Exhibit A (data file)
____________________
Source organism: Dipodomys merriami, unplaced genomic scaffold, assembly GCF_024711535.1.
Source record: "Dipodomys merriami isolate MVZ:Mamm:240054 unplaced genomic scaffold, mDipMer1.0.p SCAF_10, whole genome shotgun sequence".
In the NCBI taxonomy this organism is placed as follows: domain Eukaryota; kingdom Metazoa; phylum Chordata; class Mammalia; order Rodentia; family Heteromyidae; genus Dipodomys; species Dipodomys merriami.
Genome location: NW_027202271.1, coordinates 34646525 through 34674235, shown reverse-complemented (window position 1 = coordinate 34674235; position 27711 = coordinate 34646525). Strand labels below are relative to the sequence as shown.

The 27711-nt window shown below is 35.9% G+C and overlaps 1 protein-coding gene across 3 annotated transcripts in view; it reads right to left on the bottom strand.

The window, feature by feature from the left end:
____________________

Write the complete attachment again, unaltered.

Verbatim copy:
Source organism: Dipodomys merriami, unplaced genomic scaffold, assembly GCF_024711535.1.
Source record: "Dipodomys merriami isolate MVZ:Mamm:240054 unplaced genomic scaffold, mDipMer1.0.p SCAF_10, whole genome shotgun sequence".
In the NCBI taxonomy this organism is placed as follows: domain Eukaryota; kingdom Metazoa; phylum Chordata; class Mammalia; order Rodentia; family Heteromyidae; genus Dipodomys; species Dipodomys merriami.
Genome location: NW_027202271.1, coordinates 34646525 through 34674235, shown reverse-complemented (window position 1 = coordinate 34674235; position 27711 = coordinate 34646525). Strand labels below are relative to the sequence as shown.

The 27711-nt window shown below is 35.9% G+C and overlaps 1 protein-coding gene across 3 annotated transcripts in view; it reads right to left on the bottom strand.

The window, feature by feature from the left end: